Another new year approaches: the perfect time to plunge forward into a new regime of health and training for your dog. Or perhaps you got a new pup for the holiday. It’s obvious we all want a healthy canine companion and all that comes with this special pup in the family. But we also want a well-behaved pet that not only keeps him from unwanted jumping onto people but also ensures his safety by always listening to you. 

In this article, we tell you how to go about establishing the best of the best New Year’s resolutions for your dog, and you!


A good plan needs good, measurable goals, and to embark upon 2023 with a plan for health and training with your dog means setting goals. But more importantly, the goals you set need to be achievable. For example, it’s not realistic to think your puppy can run an agility course or that your older dog can eat the same type and amount of food as a younger pup. Think about sitting down and making up a list of the most important health and training goals you have for your dog in the coming year.

A Plan for Health and Wellness

There are so many things you can, and should, do to keep your dog healthy. Chances are you have a good health plan for your family for the coming year. How about one for your canine buddy? Here are some of the things you can put on the list for your dog.

Wellness Exam

It’s essential that your dog gets a thorough exam at least once every year along with whatever vaccinations he’s due for. If you don’t have an exam already scheduled, be sure to pick up the phone right after the holidays to ensure you get on your vet’s calendar.  

Flea, Tick, and Heartworm Protection

Another essential part of your dog’s good health is to be protected against fleas, ticks, and heartworm, all of which can cause serious illness and disease. A good protection plan is to schedule your pet’s annual wellness exam early in the spring when you can purchase both flea and tick and heartworm medications.

Senior Pet Health Program

We hate to think about it, but our dogs’ lives are significantly shorter than ours. Therefore, the more comprehensive the care they receive throughout their lives, the longer they will be with us. Adult and senior dogs need more frequent visits to the vet and exams to check for typical adult dog issues including kidney failure, liver disease, thyroid disease, heart disease, and tumors. 

Dental Care

Since everything goes into your dog’s mouth, including harmful contagions, a thorough dental exam should take place every year to check for the condition of the teeth and gums. And if you don’t already, start to brush your dog’s teeth at least 3 times a week to prevent decay and gum disease.

Healthy Diet and Nutrition

Look at what your pet is eating now and see if you can’t switch to a healthier regimen. Your vet or canine nutritionist can help you find a diet for his overall health, age, and activity level. Be sure to also take a close look at the portion sizes you are currently feeding and see if they are too much or too little and consider raw and/or homemade food.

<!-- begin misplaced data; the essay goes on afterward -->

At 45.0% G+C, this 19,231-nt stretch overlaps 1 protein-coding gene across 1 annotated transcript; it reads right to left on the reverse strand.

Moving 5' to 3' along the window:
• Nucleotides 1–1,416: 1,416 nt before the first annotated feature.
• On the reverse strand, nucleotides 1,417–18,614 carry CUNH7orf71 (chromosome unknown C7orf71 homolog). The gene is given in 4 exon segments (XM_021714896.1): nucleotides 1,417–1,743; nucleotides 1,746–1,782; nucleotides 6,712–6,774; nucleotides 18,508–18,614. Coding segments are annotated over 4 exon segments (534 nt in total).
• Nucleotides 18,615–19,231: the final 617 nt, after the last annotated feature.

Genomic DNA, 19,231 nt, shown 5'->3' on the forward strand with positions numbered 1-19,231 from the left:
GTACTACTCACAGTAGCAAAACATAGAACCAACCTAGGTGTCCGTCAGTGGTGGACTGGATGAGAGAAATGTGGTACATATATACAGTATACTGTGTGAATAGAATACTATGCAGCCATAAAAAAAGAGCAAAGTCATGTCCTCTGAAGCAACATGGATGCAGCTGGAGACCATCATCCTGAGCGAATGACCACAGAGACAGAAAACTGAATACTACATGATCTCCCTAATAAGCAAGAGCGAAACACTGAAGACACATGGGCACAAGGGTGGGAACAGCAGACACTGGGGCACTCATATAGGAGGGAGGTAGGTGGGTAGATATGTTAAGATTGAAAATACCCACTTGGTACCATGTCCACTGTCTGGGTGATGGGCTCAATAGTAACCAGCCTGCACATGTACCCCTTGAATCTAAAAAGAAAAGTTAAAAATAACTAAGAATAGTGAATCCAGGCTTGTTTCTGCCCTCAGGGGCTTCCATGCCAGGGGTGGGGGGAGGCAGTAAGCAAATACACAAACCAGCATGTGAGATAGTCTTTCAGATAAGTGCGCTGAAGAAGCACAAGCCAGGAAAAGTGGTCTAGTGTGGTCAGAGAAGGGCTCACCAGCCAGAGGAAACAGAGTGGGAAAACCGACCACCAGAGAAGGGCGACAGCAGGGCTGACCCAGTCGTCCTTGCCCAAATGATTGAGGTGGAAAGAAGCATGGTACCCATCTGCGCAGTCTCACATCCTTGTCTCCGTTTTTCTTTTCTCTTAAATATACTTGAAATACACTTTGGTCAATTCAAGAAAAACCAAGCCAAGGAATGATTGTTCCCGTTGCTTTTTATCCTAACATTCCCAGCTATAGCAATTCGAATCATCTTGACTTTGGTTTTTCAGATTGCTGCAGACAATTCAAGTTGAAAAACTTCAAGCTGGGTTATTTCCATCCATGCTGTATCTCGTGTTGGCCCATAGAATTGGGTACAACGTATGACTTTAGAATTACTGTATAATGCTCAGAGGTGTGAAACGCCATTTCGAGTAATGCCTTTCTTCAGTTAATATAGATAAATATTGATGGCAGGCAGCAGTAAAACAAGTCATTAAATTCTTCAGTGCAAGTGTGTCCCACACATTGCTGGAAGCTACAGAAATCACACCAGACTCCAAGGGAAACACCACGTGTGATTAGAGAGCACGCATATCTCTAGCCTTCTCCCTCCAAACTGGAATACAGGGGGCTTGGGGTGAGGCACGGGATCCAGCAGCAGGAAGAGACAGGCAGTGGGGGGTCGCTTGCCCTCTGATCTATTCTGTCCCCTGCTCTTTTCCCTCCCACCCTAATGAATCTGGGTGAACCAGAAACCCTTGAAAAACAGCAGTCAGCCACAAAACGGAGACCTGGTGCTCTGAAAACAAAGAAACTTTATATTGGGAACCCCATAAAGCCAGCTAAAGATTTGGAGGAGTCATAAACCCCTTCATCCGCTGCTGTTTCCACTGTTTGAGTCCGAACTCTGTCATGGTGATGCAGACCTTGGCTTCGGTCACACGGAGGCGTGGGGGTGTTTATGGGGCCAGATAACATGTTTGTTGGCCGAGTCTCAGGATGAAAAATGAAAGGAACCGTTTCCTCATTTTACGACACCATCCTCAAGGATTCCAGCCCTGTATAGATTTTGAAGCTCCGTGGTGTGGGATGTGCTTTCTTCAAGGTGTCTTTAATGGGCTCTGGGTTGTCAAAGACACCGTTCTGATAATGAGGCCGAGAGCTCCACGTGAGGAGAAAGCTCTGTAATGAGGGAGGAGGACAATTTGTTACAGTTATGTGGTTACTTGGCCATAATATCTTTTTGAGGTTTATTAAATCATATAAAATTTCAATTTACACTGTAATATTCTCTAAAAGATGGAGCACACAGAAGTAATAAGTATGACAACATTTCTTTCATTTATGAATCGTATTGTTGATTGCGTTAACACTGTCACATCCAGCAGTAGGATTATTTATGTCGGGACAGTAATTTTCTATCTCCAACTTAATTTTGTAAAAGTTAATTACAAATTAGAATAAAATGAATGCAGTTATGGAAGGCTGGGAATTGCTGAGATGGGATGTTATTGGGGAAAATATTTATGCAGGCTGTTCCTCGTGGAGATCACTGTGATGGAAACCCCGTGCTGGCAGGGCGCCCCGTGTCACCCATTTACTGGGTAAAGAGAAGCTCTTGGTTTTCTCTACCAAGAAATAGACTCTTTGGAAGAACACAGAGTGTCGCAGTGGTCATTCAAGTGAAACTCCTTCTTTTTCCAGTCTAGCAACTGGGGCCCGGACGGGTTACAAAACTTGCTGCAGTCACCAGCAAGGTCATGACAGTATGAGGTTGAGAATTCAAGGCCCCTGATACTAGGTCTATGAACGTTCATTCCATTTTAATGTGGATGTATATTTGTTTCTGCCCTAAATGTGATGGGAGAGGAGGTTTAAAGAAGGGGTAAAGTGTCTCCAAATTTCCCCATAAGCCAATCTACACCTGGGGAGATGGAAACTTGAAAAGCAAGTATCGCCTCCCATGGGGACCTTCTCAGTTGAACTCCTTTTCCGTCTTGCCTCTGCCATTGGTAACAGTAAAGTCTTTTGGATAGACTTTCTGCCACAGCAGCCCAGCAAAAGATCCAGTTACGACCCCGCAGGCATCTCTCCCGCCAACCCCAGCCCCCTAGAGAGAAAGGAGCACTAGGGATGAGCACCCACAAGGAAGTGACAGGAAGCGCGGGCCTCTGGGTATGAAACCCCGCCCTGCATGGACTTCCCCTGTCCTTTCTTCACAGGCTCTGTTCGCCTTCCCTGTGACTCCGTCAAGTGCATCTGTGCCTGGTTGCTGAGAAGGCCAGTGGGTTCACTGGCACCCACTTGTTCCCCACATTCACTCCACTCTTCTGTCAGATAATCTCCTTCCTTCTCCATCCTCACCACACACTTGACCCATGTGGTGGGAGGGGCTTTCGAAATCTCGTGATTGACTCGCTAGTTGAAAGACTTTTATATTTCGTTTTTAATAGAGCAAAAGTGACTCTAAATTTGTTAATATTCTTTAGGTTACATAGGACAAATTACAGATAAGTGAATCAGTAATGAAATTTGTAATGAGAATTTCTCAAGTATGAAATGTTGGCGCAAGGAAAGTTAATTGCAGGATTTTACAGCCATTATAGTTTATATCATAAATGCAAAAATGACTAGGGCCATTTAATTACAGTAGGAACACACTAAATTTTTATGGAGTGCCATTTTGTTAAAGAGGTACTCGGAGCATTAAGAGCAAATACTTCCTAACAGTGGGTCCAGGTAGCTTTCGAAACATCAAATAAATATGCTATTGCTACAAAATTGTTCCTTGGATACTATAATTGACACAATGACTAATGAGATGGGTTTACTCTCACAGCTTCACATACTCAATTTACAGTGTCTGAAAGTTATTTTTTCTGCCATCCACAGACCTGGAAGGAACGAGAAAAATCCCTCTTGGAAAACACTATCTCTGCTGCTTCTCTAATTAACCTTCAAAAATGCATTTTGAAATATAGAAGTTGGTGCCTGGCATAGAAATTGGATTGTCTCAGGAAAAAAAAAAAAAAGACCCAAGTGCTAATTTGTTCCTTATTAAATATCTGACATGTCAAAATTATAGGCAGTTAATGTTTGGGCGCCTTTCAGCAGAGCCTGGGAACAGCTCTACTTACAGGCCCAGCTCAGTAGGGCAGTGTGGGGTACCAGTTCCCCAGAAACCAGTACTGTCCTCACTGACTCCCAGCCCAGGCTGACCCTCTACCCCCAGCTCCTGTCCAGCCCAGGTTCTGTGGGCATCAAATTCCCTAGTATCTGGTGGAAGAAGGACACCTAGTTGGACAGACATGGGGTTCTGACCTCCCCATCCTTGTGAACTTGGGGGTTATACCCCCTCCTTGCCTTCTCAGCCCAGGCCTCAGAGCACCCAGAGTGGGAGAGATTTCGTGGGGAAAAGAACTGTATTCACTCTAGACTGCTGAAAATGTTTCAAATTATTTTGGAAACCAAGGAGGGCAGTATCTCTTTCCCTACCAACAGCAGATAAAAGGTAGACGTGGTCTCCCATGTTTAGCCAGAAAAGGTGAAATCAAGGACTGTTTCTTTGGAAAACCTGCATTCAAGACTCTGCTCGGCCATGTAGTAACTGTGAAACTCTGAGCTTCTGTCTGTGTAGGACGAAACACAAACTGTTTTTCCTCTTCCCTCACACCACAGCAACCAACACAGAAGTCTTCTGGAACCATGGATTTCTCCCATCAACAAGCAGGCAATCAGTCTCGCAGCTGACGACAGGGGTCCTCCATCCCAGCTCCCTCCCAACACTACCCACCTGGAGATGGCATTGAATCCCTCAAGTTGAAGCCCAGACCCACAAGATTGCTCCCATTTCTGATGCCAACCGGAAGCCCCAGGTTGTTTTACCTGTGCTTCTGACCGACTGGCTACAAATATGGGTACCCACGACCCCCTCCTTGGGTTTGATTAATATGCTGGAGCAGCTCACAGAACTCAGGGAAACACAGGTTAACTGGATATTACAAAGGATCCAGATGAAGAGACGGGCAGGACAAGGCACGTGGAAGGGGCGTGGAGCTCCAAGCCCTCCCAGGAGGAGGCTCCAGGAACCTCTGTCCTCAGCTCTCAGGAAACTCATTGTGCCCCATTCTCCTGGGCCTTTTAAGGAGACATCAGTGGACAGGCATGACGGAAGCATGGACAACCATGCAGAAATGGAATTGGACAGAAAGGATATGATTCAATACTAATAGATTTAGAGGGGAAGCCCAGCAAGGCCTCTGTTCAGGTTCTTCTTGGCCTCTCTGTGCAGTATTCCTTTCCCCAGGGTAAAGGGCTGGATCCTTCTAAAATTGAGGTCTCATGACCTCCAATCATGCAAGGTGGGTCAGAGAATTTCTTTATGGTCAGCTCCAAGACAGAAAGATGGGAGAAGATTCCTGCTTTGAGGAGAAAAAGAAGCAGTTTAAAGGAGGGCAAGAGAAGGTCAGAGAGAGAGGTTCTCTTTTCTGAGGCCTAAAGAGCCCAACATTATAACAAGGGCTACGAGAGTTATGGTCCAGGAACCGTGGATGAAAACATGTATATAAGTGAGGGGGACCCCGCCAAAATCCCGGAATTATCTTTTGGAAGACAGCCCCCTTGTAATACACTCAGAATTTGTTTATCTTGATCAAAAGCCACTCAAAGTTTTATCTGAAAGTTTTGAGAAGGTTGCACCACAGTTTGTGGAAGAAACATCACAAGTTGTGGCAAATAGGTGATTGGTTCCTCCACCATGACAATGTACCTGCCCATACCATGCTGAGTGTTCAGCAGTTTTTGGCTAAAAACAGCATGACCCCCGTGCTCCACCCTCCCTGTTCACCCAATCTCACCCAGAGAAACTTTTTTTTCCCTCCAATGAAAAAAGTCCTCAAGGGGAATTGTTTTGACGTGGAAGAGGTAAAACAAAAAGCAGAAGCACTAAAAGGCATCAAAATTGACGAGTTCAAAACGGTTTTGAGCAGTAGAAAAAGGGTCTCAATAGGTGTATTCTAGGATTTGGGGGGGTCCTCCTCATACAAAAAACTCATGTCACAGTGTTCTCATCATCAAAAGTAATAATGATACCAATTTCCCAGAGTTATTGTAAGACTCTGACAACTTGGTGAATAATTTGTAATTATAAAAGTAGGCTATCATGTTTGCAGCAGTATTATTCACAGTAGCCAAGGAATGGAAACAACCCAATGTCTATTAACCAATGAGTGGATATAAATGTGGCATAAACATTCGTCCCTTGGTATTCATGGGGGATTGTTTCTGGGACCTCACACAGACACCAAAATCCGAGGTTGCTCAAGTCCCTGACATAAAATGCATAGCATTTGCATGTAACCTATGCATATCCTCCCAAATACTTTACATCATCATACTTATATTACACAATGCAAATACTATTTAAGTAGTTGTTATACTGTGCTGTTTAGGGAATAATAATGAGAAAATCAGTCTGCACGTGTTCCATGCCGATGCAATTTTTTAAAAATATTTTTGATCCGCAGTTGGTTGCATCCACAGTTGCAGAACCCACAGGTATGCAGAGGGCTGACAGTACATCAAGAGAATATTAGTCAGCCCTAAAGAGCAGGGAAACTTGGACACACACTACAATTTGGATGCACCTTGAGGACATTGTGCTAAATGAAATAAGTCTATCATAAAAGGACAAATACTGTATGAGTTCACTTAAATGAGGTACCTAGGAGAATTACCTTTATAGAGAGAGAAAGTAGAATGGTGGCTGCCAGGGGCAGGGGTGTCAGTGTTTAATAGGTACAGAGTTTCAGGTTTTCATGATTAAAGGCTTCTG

In addition, as part of his diet resolution, make table food feeding a major no-no.

Daily Enrichment

You know how you have days that are boring? Without fun, games, and overall enrichment, your dog can have them too. And a bored dog can be a mischievous dog. A game of fetch, his favorite chew toy, or a stuffy he can cuddle with are all some enrichment activities that can keep his mind sharp and focused.

Fun with Friends

Just like us humans, dogs need to have fun, and fun means getting out and about with other dogs and humans. Consider enrolling him in a doggy daycare, arranging a playdate with friends’ pups, or getting him in a class where he will get to mingle with other dogs.

A Plan for Training and Behavior

Does your dog have some annoying or even serious behavioral issues that need to be addressed? Maybe there are issues you’ve overlooked because, let’s face it, we all love our dogs and accept their “little quirks.” However, his little quirks can become problematic if he jumps on a neighbor or guest.

Make this year the one where you focus on helping your dog be the best he can be by enrolling him in a basic obedience or reactive dog training class. Then be sure to work with him after to cement all the new things he has learned to do. Not only will he become a model canine citizen, but your relationship will also be renewed by spending concentrated time together! 

Some of the behaviors that either need to be taught or fine-tuned follow. 

No Jumping

Jumping on guests is another inexcusable behavior that needs quick curbing because, besides being annoying, there is the potential for harm.

No Pulling

For some dogs, leash pulling is a hard one to eliminate. There are leashes designed to control this behavior, but it takes more than just that. This is a behavior that needs to be continually reinforced.

No Toilet Drinking

You got it. It’s not a good thing. Making sure the toilet is always covered and/or the bathroom door closed is one way to stem this behavior, but when guests come, you can’t control what they do or don’t do. 

Come When You Call

Not only is this behavior convenient for you when you want your dog to return to you, but it also services as an important safety issue. 

Yes, to the Basics

In addition to the unusual behaviors above, the basics are always essential for a well-mannered, pleasant-to-be-around, dog. These include:

  • Sit
  • Stay
  • Down
  • Off
  • Leave it
  • Drop it

Your goal is to ensure your dog can do these things when asked. 

As you look ahead and think about a plan for your dog, we at Performance K9 Training and Boarding can help. Whether your dog needs Basic Behavior Modification, Advanced Behavior Modification, Aggression Rehabilitation, Boarding and Training, or Daycare, we offer a full menu of services from the utmost skilled and experienced training professionals.